The court-appointed custodian of property involved in litigation, pending final disposition of the matter before the court.


The public official who keeps records of real estate documents detailing transactions within their geographic area. Sometimes known as a “Registrar of Deeds” or “County Clerk.”


The act of recording documents affecting or conveying interests in real estate in the recorder’s office established in each county. Until recorded, a deed or mortgage generally is not effective against subsequent purchases or mortgage liens.

Recovery Fund

A fund, established in some states, to cover claims of aggrieved parties who have suffered monetary damage through the actions of a real estate licensee. All licenses within the State pay into the fund. To protect the public, some states mandate errors and omissions insurance as a requirement for licensure.

Refinance Cash Out

A loan that allows the borrower to obtain cash after paying off mortgage balance and closing cost. Funds are given to the borrower as cash, which they may use to pay off consumer debt (credit cards) and spend as they wish. Also known as a debt consolidation loan.

Refinance Mortgage

The process of paying off one loan with the proceeds from a new loan using the same property as collateral. They are two types of Refinances. In a Rate and Term refinance, the borrower borrows money sufficient to payoff the existing loan plus certain closing cost at a lower interest rate. In a Cash Out Refinance a borrower borrows additional funds as cash which may or may not be used to payoff consumer debt such as credit cards.

Refinance Streamline

Amount of new loan will payoff existing loan balance plus closing cost. With a streamline refinance: (a) borrower may not need to qualify (b) no property appraisal is required (c) no cash is allowed to borrower. Existing VA and FHA loans may be eligible for a streamline refinance.

Rectangular Survey System

A system established in 1785 by the federal government that provides for surveying and describing land by reference to principal meridians and base lines.

The Redemption Period

A statutory period of time to allow a property owners to redeem their interest. The redemption period may apply to actions such as mortgage foreclosure or real property tax sales. Redemption periods (if any) are per individual State laws.


The illegal practice of denying loans or restricting their number for certain areas of a community.

Regulation Z

A regulation of the Federal Reserve Board designed to ensure that borrowers and customers in need of consumer credit are given meaningful information with respect to the cost of credit.


To relinquish an interest in or claim to a parcel of property such as a Release of Mortgage wherein the Lender relinquishes their lien on a property.


The remnant of an estate that has been conveyed to take effect and be enjoyed after the termination of a prior estate, such as when an owner conveys a life estate to one party and the remainder to another.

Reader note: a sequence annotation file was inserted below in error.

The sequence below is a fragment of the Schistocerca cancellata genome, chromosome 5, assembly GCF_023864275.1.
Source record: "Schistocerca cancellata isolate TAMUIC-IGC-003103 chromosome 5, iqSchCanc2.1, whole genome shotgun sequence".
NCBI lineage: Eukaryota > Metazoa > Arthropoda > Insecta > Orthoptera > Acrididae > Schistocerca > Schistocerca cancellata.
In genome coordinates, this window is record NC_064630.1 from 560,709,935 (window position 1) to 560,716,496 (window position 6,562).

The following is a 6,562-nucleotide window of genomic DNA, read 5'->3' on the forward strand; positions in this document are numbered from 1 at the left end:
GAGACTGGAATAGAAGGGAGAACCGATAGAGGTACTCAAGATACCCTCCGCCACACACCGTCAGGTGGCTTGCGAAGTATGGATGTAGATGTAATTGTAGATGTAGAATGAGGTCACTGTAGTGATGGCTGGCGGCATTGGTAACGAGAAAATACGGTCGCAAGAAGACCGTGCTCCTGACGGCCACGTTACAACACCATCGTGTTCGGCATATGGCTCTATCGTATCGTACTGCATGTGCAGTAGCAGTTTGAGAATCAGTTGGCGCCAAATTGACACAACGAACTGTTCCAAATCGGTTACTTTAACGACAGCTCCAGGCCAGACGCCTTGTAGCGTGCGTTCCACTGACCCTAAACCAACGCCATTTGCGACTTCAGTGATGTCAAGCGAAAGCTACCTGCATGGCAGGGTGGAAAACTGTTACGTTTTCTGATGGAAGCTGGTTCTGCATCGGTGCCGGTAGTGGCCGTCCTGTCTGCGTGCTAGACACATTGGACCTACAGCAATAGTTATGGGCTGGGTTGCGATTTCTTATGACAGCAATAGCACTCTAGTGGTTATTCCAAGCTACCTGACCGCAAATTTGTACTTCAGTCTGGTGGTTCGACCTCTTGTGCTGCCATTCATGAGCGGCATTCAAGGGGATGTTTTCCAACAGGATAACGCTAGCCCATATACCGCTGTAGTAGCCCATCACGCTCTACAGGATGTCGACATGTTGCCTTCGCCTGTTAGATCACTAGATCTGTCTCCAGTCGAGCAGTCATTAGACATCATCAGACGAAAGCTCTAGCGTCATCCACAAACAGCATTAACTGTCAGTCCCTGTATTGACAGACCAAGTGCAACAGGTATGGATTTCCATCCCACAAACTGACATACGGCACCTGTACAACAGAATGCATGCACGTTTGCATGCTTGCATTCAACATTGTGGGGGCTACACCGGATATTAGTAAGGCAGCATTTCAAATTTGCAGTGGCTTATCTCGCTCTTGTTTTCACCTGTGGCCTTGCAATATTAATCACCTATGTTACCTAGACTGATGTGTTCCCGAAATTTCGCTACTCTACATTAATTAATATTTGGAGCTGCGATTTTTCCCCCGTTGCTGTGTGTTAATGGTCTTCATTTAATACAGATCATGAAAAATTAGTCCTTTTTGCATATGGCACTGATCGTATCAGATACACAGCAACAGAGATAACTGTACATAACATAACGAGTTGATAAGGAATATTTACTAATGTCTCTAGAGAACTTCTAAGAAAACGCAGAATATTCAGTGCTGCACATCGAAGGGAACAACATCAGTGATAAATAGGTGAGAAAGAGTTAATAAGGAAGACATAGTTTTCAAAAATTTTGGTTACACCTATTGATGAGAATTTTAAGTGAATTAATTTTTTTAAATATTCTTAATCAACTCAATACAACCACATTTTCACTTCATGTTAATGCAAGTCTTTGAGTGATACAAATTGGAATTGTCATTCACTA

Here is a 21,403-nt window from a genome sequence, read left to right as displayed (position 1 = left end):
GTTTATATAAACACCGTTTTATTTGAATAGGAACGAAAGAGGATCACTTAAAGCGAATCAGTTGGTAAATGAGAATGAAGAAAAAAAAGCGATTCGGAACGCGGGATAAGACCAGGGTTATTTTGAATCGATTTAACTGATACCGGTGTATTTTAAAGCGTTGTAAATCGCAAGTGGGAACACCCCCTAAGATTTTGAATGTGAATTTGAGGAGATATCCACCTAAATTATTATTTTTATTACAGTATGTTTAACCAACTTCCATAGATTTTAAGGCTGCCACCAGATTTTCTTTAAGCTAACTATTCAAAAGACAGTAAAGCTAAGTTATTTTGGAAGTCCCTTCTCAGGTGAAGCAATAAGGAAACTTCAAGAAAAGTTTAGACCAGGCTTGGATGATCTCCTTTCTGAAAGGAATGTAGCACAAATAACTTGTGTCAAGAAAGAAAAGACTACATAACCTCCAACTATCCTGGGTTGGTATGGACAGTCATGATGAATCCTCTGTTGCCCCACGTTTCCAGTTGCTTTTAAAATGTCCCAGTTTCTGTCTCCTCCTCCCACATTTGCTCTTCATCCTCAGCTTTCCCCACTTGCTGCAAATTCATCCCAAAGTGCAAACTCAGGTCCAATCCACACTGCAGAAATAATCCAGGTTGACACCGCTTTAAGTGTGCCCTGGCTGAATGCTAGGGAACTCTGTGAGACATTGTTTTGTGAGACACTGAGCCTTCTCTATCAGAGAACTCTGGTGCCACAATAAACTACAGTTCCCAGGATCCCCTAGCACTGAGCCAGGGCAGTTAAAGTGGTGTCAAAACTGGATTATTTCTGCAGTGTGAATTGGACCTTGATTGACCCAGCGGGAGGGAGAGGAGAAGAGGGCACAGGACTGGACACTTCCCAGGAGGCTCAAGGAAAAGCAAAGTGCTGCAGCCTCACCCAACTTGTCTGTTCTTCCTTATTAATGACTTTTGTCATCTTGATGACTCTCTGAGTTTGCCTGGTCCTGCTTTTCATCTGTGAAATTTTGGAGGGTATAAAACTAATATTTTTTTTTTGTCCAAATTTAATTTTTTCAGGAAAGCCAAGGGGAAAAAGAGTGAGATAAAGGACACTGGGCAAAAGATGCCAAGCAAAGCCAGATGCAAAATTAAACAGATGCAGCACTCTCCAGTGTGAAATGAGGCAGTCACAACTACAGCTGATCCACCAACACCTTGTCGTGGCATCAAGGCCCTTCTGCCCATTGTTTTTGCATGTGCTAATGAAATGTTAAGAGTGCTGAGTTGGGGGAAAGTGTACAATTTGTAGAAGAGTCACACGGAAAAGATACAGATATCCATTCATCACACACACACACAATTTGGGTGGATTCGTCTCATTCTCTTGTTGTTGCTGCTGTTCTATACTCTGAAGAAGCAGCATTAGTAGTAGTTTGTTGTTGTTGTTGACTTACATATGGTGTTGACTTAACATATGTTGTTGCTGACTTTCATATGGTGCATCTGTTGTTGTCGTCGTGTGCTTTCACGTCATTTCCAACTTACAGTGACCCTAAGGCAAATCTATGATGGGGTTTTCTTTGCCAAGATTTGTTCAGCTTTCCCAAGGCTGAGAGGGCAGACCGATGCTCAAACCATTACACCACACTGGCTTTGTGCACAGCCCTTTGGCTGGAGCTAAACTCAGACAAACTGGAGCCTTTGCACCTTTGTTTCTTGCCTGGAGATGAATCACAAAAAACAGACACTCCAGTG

Renegotiable Rate Mortgage

A mortgage loan that allows for a fix rate for a given period of time and thereafter must be renegotiated thereafter for similar periods of time. A variation of an Adjustable Rate Mortgage (ARM).

Remaining Balance

The amount of principal that has not yet been repaid. See principal balance.

Remaining Term

The original amortization term minus the number of payments that have been applied.


Periodic payments made by a tenant to a landlord for possession and use of property.

Rent Loss Insurance

Insurance that protects a landlord against loss of rent or rental value due to fire or other casualty that renders the leased premises unavailable for use and as a result of which the tenant is excused from paying rent.

Repayment Plan

An arrangement made to repay delinquent installments or advances.

Replacement Reserve Fund

A fund set aside for replacement of common property in a condominium, PUD, or cooperative project — particularly that which has a short life expectancy, such as carpeting, furniture, etc.

Replacement Cost

The cost of construction at current prices of a building having utility equivalent to the building being appraised but built with modern materials and according to current standards, designs, and layout.

Reproduction Cost

The cost of construction at current prices of an exact duplicate or replica using the same materials, construction standards, design, layout, and quality of workmanship of the subject building.


The cancellation of a real estate contract between the buyer and seller. The act of rescinding a contract will “unwind” the transaction specified in the contract. A real estate contract may be rescinded at varying points during a transaction. The termination of a contract by mutual agreement of the parties.


A limitation on the use of real property, generally originated by the owner or sub divider in a deed.

Reverse Annuity Mortgage

Also known as a Home Equity Conversion Mortgage. There are some Conventional Reverse mortgages, however, by far the most popular reverse mortgage is insured by FHA and referred to as a HECM loan – Home Equity Conversion Loan. These loans are available to persons 62 and older and as the name implies the premise of the program is to allow senior citizens to borrower from the equity in their home. There are no income qualifications and there are no monthly payments. You can borrower a percentage of the equity in your home based upon your age – the older the higher percentage of equity you can borrow. There are three options: (a) receive the proceeds as cash (b) receive the proceeds as a monthly check sent to you (c) place the proceeds into a equity line which you can withdraw from in the future. The loan is a non-recourse loan which means you have no personal liability to repay the loan other than the lien on your home. The borrower is responsible to maintain property insurance and pay the property taxes. The loan is repayable when the borrower no longer lives in the property. Each borrower must receive HECM counseling before proceeding with the loan application.